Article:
Asexuality : An asexual person is not sexually attracted to anyone, and it does not have anything to do with gender. We can safely state that asexuality is just the opposite of pansexuality. But, it does not mean that they cannot form romantic attachments or relationships. Asexual people aren‚Äôt cold, stoic humans: as many would like to believe. They are just as humane as anyone else with other sexualities. They can have romantic inclinations towards others: be it from the same/opposite gender (homoromantic/heteroromantic), or both (biromantic), or any (panromantic). Now, the thing worth taking note of is that when we are talking about these terms, they apply to all the sexualities and are not just restricted for asexuality. Because sexual attraction and romantic feelings are two separate and individual entities, which may, or may not merge for a person.
Transgender : The ‚ÄòT‚Äô in LGBTQ denotes transgender, and is one of the most commonly discriminated against and stigmatised community. Simply put, a transgender is someone who does not adhere to the gender assigned to them at birth based on anatomical sex. Their gender expression does not confirm to their assigned gender. Because sexuality labels are generally based on the relationship between the person‚Äôs gender and the genders they are attracted to, trans sexuality can be defined in many ways. A trans person can be straight, gay, bisexual, queer, or of any other sexual orientation.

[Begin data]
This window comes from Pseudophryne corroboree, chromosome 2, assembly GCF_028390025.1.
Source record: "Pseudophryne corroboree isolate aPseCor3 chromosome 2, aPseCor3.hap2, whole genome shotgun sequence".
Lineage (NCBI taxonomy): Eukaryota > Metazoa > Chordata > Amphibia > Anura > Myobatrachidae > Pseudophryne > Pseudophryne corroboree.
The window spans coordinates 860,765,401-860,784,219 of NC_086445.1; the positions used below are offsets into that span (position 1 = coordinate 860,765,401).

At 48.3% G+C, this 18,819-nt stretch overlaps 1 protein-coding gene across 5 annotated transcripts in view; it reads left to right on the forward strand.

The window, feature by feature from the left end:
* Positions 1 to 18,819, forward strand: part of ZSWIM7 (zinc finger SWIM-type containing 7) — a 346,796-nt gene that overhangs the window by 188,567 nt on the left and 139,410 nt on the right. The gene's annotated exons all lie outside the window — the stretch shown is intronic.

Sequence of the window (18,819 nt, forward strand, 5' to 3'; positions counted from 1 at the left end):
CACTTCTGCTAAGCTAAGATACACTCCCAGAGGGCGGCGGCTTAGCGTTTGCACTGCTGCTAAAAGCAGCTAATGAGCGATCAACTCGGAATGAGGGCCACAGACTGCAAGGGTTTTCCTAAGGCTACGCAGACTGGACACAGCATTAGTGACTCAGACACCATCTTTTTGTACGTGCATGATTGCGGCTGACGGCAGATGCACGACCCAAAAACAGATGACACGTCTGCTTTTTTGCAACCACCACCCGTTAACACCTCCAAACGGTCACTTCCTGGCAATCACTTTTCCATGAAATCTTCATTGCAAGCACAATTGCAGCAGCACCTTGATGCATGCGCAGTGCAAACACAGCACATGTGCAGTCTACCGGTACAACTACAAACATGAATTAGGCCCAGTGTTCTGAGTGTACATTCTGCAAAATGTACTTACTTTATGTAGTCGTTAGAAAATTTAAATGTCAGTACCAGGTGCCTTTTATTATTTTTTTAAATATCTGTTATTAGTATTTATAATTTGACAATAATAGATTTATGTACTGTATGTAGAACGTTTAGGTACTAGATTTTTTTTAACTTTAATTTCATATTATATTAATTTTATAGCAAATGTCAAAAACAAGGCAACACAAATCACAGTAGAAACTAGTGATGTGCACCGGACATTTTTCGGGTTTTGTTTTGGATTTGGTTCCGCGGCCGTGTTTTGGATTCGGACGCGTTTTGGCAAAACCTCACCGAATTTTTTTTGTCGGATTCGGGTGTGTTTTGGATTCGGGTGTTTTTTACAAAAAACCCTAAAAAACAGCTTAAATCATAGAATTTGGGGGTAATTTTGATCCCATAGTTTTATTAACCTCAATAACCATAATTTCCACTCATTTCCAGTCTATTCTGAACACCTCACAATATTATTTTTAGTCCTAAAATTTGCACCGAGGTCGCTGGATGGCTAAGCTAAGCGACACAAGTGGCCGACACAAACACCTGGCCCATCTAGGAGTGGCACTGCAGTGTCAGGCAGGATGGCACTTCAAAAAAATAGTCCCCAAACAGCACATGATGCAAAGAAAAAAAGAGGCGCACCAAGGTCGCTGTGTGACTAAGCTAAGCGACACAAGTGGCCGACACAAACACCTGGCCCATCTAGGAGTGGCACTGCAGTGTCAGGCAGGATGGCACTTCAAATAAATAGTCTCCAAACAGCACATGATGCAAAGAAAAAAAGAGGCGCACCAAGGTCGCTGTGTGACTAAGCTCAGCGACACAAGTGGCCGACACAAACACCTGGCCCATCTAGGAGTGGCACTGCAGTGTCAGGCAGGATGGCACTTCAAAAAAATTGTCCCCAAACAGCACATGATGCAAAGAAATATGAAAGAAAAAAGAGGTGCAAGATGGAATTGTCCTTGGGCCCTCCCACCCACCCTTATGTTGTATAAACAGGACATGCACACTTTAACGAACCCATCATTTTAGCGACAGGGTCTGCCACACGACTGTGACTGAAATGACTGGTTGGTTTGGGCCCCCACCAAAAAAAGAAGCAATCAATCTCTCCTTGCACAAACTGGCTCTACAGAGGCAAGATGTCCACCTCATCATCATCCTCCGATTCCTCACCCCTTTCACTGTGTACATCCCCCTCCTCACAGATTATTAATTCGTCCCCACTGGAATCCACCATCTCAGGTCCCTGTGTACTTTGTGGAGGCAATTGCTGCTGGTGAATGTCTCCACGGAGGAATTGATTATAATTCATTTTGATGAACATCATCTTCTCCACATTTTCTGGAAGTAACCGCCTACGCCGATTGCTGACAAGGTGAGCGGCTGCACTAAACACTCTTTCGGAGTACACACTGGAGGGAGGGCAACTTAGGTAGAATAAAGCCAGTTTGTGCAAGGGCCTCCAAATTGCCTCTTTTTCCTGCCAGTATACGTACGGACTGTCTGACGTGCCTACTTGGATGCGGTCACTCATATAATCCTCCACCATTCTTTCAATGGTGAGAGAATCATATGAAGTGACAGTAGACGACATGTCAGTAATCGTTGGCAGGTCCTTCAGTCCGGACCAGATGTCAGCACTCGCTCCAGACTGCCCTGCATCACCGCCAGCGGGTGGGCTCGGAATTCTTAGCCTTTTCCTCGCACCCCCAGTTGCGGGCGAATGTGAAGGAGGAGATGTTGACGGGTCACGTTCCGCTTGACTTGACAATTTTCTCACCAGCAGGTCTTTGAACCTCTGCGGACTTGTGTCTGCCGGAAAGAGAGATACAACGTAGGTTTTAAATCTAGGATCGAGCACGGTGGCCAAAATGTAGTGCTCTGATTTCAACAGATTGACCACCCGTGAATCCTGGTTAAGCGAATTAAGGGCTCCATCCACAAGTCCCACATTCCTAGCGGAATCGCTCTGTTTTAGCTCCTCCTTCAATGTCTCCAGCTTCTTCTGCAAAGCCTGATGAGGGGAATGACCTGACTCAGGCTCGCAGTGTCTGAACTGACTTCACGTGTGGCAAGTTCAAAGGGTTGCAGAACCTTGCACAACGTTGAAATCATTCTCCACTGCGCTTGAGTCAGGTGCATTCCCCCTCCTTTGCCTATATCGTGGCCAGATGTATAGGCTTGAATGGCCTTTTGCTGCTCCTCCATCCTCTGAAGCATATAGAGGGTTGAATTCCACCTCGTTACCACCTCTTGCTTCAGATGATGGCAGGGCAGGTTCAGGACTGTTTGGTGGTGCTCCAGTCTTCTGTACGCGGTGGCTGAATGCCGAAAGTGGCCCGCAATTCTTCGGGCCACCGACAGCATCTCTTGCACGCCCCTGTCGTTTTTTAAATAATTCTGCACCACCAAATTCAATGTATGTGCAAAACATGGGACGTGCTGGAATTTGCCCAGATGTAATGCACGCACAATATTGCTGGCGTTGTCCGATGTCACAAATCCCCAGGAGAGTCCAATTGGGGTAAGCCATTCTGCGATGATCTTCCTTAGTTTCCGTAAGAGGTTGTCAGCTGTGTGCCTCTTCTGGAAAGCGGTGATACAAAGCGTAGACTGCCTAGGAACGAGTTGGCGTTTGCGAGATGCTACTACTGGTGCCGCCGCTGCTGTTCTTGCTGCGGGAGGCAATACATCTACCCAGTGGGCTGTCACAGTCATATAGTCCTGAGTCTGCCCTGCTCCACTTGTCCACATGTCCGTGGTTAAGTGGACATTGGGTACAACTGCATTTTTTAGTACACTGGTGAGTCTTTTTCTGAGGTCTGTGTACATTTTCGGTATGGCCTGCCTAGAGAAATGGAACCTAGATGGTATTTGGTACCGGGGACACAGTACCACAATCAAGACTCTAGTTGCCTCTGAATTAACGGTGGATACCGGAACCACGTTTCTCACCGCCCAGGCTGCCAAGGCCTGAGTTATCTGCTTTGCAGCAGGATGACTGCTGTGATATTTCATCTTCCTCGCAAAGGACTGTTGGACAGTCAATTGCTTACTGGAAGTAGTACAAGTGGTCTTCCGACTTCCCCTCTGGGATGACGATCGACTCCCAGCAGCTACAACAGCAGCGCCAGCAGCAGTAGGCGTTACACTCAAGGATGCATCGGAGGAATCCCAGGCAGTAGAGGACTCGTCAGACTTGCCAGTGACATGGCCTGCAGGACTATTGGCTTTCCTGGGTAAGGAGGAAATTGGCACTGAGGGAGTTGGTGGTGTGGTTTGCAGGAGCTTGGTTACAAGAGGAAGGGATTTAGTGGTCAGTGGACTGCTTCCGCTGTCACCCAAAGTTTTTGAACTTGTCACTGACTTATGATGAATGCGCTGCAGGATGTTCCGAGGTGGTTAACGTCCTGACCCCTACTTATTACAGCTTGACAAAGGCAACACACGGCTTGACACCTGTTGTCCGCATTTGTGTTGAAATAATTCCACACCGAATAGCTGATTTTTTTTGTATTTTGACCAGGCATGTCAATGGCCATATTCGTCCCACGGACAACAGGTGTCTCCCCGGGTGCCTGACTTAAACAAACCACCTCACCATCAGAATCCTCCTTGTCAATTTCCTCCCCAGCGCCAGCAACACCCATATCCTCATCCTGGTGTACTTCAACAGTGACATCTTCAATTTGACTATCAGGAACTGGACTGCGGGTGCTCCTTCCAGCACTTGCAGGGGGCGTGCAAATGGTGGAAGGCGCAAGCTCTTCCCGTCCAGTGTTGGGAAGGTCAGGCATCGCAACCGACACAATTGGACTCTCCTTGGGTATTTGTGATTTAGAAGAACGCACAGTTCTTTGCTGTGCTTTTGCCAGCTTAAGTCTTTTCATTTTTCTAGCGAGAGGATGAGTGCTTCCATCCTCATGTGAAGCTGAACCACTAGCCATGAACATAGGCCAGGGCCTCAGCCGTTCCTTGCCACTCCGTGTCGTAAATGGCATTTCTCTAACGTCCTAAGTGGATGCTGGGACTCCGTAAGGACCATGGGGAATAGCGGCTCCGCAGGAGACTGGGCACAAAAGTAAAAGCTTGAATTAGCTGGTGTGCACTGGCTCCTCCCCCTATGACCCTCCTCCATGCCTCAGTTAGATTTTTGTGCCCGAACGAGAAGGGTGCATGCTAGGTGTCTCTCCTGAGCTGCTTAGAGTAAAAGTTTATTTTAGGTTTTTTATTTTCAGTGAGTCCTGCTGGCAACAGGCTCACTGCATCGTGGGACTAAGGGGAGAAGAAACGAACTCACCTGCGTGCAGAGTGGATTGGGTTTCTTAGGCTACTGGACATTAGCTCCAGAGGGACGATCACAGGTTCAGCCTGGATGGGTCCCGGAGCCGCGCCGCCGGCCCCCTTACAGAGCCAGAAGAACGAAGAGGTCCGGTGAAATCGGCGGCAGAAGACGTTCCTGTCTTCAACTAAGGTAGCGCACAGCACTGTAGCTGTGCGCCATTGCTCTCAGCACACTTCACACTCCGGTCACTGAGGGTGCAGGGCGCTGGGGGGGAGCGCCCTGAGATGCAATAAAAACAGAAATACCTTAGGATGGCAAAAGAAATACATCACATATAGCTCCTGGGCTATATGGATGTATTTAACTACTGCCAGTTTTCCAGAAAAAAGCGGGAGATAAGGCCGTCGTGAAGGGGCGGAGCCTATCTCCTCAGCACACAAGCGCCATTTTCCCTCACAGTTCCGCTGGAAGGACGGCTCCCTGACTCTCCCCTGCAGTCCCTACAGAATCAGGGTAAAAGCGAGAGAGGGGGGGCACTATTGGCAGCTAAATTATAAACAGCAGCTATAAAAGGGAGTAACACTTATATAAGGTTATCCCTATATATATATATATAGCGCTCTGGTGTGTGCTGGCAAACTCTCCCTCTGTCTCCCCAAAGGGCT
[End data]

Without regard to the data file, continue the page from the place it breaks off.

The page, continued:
Queer : Q stands for queer, and is used as an umbrella term for people who do not confirm to normative sexual and gender identities. The term has troubled historical and political links and so, many people from the community deter from using it to refer to themselves. Currently in pop culture, it has been cited by a lot of influential people to identify themselves with, and is no longer considered to be that offensive. Nevertheless, we should always respect individual preferences when it comes to using identity labels, particularly contentious ones (or one with troubled histories) like this.
Intersex : It is common to confuse between intersex and transgender whereas the two have a distinct difference. An intersex person is an individual having reproductive organs or external sexual characteristics of both male and female. Their chromosomes and hormones and genitals differ from that of the two expected patterns of male and female. Intersex people are not an abnormality or an abomination, and the mindless hatred directed towards them, as towards the larger LGBTQ community is completely, absolutely unjustified.
There has been a rise in the number of recent incidents involving violence and harassment towards the LGBTQ community all over the world. And it is absolutely high time to raise our voices and put an end to it. The time is right for change, for support, and for freedom.
In a world full of hate and hostility, come celebrate love on the 12th of November at the Queer Pride Delhi 2017. Come as a member of the rainbow, or an ally. Spread love and kindness. All over. Cheers!